She joined the ACLU in 1972, where she started the women’s rights project and argued before the Supreme Court in 1973 on behalf of Air Force Lt. Sharron Frontiero, who was demanding a housing allowance and other benefits that at the time were given only to men in the military.

“I ask no favor for my sex. All I ask of our brethren is that they take their feet off our necks,” Justice Ginsburg said in her 1973 argument before the court as an attorney, quoting 19th-century activist Sarah Grimke.

The court found the military’s benefits policy violated the Constitution.

As a justice on the high court, she authored the 1996 United States v. Virginia opinion, which struck down Virginia Military Institute’s all-male admission policy.

The 7-1 decision even won the backing of then-Chief Justice William Rehnquist. It was the late Justice Antonin Scalia, one of Justice Ginsburg’s close friends and fellow opera lover, who dissented from her opinion.

Carolyn Shapiro, a professor at Chicago-Kent College of Law, called that opinion the “crowning moment for her career as a women’s rights advocate.”

“The fact that Chief Justice Rehnquist joined it … that must have been a very sweet victory for her to get his vote,” Ms. Shapiro said.

Yet Justice Ginsburg’s ferocity as a judge has shown more in her dissents.

Indeed, it was her angry opinion in a 2013 voting rights case, Shelby County, that gave rise to the “Notorious RBG” nickname.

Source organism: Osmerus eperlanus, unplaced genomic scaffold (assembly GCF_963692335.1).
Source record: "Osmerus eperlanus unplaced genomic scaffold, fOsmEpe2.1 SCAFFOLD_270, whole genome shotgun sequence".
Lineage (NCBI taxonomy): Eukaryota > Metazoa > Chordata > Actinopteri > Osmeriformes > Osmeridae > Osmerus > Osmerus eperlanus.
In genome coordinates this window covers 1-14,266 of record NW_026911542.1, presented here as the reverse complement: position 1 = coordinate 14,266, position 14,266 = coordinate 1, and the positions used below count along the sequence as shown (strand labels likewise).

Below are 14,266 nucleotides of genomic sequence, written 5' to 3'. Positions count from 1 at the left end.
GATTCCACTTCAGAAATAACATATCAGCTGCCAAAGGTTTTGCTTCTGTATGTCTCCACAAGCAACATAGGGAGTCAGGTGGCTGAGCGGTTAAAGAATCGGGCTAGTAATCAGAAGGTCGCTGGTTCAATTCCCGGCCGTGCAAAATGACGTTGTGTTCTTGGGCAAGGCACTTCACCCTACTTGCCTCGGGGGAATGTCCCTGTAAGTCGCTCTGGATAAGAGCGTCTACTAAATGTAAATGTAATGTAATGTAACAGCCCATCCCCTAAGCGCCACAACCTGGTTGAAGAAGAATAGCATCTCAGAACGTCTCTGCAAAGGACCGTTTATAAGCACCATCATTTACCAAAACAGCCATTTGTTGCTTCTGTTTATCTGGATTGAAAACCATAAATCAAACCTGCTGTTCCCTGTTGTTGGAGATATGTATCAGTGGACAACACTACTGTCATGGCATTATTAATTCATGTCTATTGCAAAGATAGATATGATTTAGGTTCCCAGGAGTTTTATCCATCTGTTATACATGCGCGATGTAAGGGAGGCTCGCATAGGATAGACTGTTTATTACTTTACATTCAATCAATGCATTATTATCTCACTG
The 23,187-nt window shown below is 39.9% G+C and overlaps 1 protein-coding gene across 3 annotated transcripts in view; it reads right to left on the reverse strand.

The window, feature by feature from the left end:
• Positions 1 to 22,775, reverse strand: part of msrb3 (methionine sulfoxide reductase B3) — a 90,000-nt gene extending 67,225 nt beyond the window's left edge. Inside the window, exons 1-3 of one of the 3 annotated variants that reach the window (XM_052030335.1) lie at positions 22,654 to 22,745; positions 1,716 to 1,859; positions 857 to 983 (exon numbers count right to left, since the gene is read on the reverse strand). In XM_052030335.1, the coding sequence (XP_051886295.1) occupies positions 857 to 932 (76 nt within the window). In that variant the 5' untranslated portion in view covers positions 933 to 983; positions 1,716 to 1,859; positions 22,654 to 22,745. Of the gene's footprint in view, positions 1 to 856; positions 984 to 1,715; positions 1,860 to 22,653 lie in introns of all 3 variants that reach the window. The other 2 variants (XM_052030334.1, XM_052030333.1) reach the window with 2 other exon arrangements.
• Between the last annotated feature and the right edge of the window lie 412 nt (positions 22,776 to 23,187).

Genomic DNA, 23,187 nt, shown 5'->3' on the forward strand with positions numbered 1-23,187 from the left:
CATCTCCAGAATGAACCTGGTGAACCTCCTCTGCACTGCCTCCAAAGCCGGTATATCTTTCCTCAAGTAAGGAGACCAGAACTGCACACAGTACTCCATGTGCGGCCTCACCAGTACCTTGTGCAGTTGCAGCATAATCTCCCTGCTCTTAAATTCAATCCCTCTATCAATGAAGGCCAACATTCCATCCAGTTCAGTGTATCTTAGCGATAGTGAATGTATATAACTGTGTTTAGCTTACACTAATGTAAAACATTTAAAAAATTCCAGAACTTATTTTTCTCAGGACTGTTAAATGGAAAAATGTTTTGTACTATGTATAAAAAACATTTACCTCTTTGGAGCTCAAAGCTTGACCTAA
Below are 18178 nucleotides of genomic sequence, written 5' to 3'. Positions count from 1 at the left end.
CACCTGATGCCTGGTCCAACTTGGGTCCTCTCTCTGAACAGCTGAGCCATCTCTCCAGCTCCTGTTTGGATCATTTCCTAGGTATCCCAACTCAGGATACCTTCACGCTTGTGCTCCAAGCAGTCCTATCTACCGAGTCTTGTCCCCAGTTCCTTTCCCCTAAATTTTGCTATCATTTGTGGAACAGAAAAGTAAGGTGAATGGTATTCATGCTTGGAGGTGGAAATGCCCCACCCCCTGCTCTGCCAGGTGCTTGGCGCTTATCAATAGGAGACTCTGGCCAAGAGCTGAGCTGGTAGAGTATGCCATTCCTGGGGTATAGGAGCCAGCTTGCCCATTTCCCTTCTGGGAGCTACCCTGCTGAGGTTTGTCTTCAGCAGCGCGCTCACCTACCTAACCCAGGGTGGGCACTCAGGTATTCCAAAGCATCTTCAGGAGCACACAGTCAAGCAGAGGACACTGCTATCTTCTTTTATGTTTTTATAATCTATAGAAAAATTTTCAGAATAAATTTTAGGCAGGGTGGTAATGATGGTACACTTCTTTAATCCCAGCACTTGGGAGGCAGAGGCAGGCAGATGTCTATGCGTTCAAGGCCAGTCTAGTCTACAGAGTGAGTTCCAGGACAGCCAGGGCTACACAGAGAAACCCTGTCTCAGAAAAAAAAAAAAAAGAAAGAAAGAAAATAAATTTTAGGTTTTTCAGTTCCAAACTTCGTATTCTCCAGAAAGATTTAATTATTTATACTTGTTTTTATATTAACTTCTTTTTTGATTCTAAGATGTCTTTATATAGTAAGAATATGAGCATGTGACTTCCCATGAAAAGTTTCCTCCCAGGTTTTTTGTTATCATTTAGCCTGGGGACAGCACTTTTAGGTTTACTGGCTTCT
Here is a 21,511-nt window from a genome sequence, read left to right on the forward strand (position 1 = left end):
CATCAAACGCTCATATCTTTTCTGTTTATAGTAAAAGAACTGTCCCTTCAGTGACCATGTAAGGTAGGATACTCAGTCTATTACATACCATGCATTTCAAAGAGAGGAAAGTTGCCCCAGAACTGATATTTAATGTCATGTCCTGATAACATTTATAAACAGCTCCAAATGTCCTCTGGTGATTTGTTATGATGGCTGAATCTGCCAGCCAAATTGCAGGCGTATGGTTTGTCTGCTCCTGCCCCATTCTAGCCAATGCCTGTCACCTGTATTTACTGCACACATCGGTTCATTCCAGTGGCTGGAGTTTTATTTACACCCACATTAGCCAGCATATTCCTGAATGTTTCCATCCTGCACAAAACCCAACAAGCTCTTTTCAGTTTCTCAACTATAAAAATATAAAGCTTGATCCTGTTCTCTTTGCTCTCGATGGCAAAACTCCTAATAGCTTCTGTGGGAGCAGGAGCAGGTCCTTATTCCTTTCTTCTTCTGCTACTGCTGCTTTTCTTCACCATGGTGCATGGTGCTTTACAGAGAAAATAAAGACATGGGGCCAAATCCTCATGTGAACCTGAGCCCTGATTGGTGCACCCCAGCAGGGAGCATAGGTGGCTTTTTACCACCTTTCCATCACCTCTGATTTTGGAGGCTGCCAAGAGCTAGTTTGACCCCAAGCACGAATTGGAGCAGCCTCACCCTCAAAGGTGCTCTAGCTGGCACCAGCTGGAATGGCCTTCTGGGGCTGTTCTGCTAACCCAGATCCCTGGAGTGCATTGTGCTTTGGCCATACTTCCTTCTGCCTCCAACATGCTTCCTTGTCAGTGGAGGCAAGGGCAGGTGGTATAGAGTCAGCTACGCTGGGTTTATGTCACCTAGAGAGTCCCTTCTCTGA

The majority in the 5-4 ruling said voting discrimination still exists, but said the decades-old formula Congress used to force some states to undergo extra voting scrutiny was outdated and therefore unfair and needed to be updated or scrapped.

Justice Ginsburg said the court “errs egregiously” in wading into the fight, saying those decisions were rightly left to the political branches. Curiously, that was a barb frequently aimed at her jurisprudence.

She also gained fame for her dissent defending Lilly Ledbetter, who sued her employer Goodyear Tire and Rubber Co. for pay discrimination.

The majority of the court held Ms. Ledbetter sued outside the statute of limitations, barring her claim under Title VII of the Civil Rights Act. Justice Ginsburg sparked Congress to step in and address wage discrimination, passing the Lilly Ledbetter Fair Pay Act — the first bill signed into law by President Obama in January 2009.

Flags at the White House were lowered to half-staff in honor of Justice Ginsburg, whom White House press secretary Kayleigh McEnany called “a trailblazer for women.”

Justice Ginsburg is survived by her two children Jane and James Ginsburg, their spouses, her four grandchildren, two step-grandchildren, as well as one great-grandchild. Martin Ginsburg, her husband, died in 2010.